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E-Scooter company Bird offers to help fix damages to a Calgary restaurant

After one of their scooters was thrown through the window of a historic Calgary restaurant, an e-scooter operator is offering to pay for damages.

Between Monday night and Tuesday morning, an e-scooter was tossed into a window of Silver Inn, a family-owned Chinese restaurant in Calgary which has been in business since 1975.

Kwong Cheung, the owner of the restaurant on 27 Avenue and Centre Street North said that he received a call from a staff member telling him of the damages.

“We opened up on Tuesday morning, and one of my staff called me and told me that the window is broken and there’s a Bird scooter sitting inside,” said Cheung.

According to the City of Calgary, the main issue with e-scooters has being people riding on the pedestrian path instead of the bike path. As a result, the City put out more signage, required shared e-Scooter companies to have in-app messaging about riding on the pedestrian path, and bylaw officers have been patrolling the area.

The majority of the complaints have been regarding the Eau Claire area.

The city also said they have seen an increase in copycat crimes with scooters being thrown into the river and other incidents of vandalism and bad behaviour.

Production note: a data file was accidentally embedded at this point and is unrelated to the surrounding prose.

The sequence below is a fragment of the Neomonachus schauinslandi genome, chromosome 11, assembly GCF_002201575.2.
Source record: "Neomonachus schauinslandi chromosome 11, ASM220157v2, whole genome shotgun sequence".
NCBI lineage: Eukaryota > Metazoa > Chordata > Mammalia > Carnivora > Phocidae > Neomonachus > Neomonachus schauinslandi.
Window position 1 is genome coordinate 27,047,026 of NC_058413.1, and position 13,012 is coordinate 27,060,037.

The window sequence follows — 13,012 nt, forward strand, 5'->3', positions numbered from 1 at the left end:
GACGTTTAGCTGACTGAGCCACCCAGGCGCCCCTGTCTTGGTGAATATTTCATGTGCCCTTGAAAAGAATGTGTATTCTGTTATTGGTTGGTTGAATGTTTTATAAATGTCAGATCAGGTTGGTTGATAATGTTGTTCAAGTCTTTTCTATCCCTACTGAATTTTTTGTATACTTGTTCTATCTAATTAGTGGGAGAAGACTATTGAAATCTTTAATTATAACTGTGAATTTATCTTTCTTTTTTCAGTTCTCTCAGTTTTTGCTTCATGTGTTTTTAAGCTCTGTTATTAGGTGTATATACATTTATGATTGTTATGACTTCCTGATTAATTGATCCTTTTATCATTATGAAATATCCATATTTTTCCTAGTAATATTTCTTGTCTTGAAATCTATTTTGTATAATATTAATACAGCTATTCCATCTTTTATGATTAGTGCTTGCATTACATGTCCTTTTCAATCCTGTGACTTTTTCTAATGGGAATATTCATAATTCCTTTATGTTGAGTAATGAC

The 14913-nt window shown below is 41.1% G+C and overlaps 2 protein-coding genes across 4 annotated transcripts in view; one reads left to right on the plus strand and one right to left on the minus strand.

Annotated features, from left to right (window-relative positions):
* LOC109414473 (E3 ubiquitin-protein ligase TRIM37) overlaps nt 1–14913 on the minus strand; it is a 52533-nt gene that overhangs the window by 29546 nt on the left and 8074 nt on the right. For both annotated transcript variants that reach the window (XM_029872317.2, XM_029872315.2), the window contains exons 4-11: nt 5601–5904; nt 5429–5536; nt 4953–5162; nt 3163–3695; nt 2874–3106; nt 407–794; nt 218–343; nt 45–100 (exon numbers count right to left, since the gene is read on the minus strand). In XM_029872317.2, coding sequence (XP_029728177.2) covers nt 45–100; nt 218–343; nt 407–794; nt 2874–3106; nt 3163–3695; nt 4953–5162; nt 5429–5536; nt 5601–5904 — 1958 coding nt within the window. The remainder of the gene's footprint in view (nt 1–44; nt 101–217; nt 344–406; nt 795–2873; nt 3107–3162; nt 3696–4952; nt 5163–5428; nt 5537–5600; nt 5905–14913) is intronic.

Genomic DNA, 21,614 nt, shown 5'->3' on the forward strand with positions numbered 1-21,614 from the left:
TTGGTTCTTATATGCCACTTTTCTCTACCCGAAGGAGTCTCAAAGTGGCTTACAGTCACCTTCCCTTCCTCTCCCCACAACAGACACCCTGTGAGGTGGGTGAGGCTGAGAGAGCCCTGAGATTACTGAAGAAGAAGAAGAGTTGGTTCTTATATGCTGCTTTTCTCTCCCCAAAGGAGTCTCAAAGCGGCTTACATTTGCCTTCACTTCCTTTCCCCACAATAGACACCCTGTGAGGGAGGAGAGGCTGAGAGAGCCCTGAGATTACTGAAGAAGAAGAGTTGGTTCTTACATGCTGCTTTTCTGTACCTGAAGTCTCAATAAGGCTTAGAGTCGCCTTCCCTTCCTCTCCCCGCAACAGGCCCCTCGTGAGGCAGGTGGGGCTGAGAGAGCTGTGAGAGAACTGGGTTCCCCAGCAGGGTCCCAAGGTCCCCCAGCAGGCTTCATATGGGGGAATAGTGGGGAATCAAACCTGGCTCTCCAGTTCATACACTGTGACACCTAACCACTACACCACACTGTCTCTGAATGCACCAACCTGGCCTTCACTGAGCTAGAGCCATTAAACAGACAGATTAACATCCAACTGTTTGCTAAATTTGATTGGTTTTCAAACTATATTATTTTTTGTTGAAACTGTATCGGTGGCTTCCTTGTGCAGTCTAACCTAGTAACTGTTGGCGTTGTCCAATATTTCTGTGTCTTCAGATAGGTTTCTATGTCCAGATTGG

Other than the shattered window and a broken table, Cheung says that nothing was stolen from the restaurant.

But a broken window is still an unnecessary cost.

A boarded up window at Silver Inn restaurant in Calgary on Thursday, Sept. 3, 2020. OMAR SHERIF/FOR LIVEWIRE CALGARY

More pandemic pain

“We don’t need the out of pocket cost,” said Cheung, who explained that his restaurant is one of many that has been losing money due to the pandemic.

But after his daughter posted about it on Facebook, the incident gained attention, notably from Scott Lyons, the CEO of Bird Canada. Lyons offered to pay for the damages to the restaurant.

“Most restaurants in the city are losing money, us included,” said Cheung.

He added that the damage wouldn’t have been covered by insurance. The repair cost would’ve come out of his pocket.

Doing their part

“We all are aware of the challenges the restaurants are going through right now with COVID,” said Lyons.

“As a good corporate citizen, when you see something like that it pains you and you want to make it right.”

On Thursday afternoon (Sep.3) Cheung said that a representative from Bird Canada went to his restaurant and gave him the money to fix the damages.